I recently returned from a 3-week trip through Europe. Figured, I might as well put up a couple of the madly jotted notes from my notebook. In no particular order. This comes from the last (or nearly) couple entries.

It had been more than a dozen years since I had last seen Stonehenge, and the impression it made on me then - 15 years old, shivering in the bitterly cold winter wind that ripped across the high plain - had stayed.

It is still magnificent. The stones are jammed into the earth as firmly as if they'd sprouted roots, as though they are the lynchpins of the world, holding it all together atop that fresh green hill. The silently eloquent rough-hewn monoliths stand staggered in their uneven circle like grey-robed, grey-faced giant warlocks gathering to summon forth a beast that will take millennia to come - but surely will, when the time comes.

Crows fly over the stones with an easy familiarity that seems to mock the dutiful orderliness of the tourists who make their way around the English Heritage Site in an unsteady but obedient circle, very like the sheep who graze lazily only a couple dozen yards away, casting bored and smirklike glances at the crowd. Cameras snap, visitors pose with their photo-ready grins incongruous against the stark backdrop - these are, after all, just a bunch of rocks, and who cares how long they have stood here, who cares who willed their presence and why, and how - they are, in the end, just a ring of porous grey rocks, cordoned off from the crowd of nylon-jacketed sight-seekers.

But not even the throngs could detract from the immensity of this spectacle. Not even the clicking of shutters nor the multi-lingual chatter could muddle the powerful aura here.

And, in truth, the crowd was not as noisy as it could have been. For moments, here and there, a hush seemed to come over us, driving us to lower our voices or silence them altogether. For a few moments, we tourists became something like pilgrims, humbled and awed by the indefinable, undeniable greatness of that which we beheld. Our lives, all our experiences, all that we were, all that we had managed to become, to attain - all dwindled into utter insignificance in the face of what these stones had witnessed from their improbable perch. But it never made us feel small, not at all - perhaps that is what we came up there for - to lay the tiny offering of the sum total of ourselves as the foot of History's rocky avatars, to take our place in the flow, as water joins to water, as a tear might fall into an ocean, disappearing but never vanishing - at least, not to the eye that matters.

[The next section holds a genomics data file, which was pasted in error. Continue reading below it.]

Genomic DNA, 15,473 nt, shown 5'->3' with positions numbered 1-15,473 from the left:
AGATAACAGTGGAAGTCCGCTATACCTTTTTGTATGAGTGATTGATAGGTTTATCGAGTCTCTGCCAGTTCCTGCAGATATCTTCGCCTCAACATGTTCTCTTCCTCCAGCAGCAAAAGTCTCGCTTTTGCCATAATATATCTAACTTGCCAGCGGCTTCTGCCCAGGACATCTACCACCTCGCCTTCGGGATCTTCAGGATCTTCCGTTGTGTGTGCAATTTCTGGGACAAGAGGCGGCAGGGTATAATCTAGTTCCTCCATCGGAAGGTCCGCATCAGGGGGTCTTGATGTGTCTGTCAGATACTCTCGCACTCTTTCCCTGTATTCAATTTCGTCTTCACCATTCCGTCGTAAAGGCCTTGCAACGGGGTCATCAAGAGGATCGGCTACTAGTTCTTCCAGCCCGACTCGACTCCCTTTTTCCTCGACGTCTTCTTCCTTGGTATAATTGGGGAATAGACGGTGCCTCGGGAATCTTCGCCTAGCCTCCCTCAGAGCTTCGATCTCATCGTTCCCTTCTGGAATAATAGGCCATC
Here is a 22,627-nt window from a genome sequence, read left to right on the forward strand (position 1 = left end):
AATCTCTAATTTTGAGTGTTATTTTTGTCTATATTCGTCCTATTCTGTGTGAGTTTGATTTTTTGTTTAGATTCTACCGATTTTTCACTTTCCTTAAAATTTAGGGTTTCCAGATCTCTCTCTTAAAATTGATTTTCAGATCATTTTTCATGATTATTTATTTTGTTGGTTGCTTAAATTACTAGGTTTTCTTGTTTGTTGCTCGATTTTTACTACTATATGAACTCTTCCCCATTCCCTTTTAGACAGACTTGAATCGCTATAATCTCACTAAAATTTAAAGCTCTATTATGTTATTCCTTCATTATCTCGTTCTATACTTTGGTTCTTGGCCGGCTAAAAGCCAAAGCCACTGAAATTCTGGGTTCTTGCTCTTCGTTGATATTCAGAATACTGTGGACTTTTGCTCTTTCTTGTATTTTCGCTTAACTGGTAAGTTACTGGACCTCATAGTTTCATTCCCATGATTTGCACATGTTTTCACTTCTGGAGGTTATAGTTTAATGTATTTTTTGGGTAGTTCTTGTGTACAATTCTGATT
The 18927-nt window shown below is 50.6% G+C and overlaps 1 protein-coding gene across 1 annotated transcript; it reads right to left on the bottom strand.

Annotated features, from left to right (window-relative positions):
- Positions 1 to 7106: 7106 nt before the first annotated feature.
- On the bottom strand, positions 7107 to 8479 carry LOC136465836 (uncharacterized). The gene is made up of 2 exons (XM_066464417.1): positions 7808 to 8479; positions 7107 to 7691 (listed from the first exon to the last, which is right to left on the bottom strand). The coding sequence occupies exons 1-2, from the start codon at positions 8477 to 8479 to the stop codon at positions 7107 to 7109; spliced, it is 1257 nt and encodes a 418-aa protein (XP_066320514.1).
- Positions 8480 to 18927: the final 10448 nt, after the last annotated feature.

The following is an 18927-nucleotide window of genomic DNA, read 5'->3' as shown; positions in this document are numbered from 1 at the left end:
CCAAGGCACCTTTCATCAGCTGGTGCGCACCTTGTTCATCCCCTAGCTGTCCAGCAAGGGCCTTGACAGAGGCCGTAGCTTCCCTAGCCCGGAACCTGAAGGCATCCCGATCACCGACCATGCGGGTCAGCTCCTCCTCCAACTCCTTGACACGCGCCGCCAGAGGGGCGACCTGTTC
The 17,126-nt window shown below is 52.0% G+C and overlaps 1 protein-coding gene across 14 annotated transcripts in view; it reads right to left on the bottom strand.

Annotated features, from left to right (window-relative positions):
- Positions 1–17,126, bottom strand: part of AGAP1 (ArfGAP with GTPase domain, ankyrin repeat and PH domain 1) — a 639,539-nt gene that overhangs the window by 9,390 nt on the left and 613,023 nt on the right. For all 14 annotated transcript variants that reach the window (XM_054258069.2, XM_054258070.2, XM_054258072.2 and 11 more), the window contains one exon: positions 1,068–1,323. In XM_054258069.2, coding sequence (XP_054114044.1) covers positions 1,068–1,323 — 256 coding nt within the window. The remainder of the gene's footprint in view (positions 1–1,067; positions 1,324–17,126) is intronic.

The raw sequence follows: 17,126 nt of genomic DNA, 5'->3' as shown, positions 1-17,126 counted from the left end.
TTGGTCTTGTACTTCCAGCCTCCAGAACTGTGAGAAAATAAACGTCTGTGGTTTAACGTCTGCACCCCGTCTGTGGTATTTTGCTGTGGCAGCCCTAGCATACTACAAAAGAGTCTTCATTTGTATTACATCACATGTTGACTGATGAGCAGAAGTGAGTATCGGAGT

In the wind that hummed and roared in my ears, I thought I could hear human and animal voices. Whispers, cries, howls, footfalls. There were bones beneath our feet - metaphorically and very literally, for the too-subtle rounded earth mounds here and there around the site are ancient graves.

Who knows what sort of men and women had once moved between these stones? My arms had prickled, hairs standing up as though I were a spooked cat; I suppose this is part of being a "base creature" - retaining that which is animal about us humans.

I wish very much that I could return, someday, on my own, to find time to spend more than a quick half-hour there. It has the strong feeling of being a sacred place. Magic rises off the earth like a heavy fragrance.

From where I sit now, I can see the sun setting, white-gold behind the trees, silhouetting the children against the pale sky. And I wonder, I imagine how the light would stream between the stones, painting them a soft sandy gold before turning them to black, glorifying and sheltering them in this nightly consecration of light, this godliest ritual of repetition.

Perhaps I really am meant to be a pagan of some sort. Is there a ritual that follows the varied, different-paced rhythms of the earth? In the end, it is the only one that would make sense - the only one than would never depend on middle men - the only one that would yield its miracles both generously and reliably.

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